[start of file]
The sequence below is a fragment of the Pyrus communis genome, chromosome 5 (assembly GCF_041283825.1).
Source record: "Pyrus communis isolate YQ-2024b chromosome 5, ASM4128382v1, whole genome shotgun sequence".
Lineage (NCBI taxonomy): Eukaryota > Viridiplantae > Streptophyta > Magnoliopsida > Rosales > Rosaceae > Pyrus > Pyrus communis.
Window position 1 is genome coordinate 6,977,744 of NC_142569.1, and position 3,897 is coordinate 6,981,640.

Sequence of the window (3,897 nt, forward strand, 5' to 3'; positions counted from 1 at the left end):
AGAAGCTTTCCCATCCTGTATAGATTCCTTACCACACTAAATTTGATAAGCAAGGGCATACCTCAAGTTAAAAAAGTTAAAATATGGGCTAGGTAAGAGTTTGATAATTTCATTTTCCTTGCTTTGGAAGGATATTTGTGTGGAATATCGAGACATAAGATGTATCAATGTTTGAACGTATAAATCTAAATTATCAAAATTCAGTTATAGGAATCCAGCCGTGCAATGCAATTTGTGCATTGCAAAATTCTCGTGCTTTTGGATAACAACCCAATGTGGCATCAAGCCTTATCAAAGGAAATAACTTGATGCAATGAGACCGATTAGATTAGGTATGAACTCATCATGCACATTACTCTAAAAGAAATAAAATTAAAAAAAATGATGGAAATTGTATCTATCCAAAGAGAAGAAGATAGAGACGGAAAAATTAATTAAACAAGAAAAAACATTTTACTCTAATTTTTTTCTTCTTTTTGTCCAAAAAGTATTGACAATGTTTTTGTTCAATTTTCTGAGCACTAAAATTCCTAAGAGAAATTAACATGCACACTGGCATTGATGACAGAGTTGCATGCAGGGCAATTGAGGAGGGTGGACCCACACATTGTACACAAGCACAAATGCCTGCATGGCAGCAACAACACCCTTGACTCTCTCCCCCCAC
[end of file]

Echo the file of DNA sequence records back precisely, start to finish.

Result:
The sequence below is a fragment of the Pyrus communis genome, chromosome 5 (assembly GCF_041283825.1).
Source record: "Pyrus communis isolate YQ-2024b chromosome 5, ASM4128382v1, whole genome shotgun sequence".
Lineage (NCBI taxonomy): Eukaryota > Viridiplantae > Streptophyta > Magnoliopsida > Rosales > Rosaceae > Pyrus > Pyrus communis.
Window position 1 is genome coordinate 6,977,744 of NC_142569.1, and position 3,897 is coordinate 6,981,640.

Sequence of the window (3,897 nt, forward strand, 5' to 3'; positions counted from 1 at the left end):
AGAAGCTTTCCCATCCTGTATAGATTCCTTACCACACTAAATTTGATAAGCAAGGGCATACCTCAAGTTAAAAAAGTTAAAATATGGGCTAGGTAAGAGTTTGATAATTTCATTTTCCTTGCTTTGGAAGGATATTTGTGTGGAATATCGAGACATAAGATGTATCAATGTTTGAACGTATAAATCTAAATTATCAAAATTCAGTTATAGGAATCCAGCCGTGCAATGCAATTTGTGCATTGCAAAATTCTCGTGCTTTTGGATAACAACCCAATGTGGCATCAAGCCTTATCAAAGGAAATAACTTGATGCAATGAGACCGATTAGATTAGGTATGAACTCATCATGCACATTACTCTAAAAGAAATAAAATTAAAAAAAATGATGGAAATTGTATCTATCCAAAGAGAAGAAGATAGAGACGGAAAAATTAATTAAACAAGAAAAAACATTTTACTCTAATTTTTTTCTTCTTTTTGTCCAAAAAGTATTGACAATGTTTTTGTTCAATTTTCTGAGCACTAAAATTCCTAAGAGAAATTAACATGCACACTGGCATTGATGACAGAGTTGCATGCAGGGCAATTGAGGAGGGTGGACCCACACATTGTACACAAGCACAAATGCCTGCATGGCAGCAACAACACCCTTGACTCTCTCCCCCCAC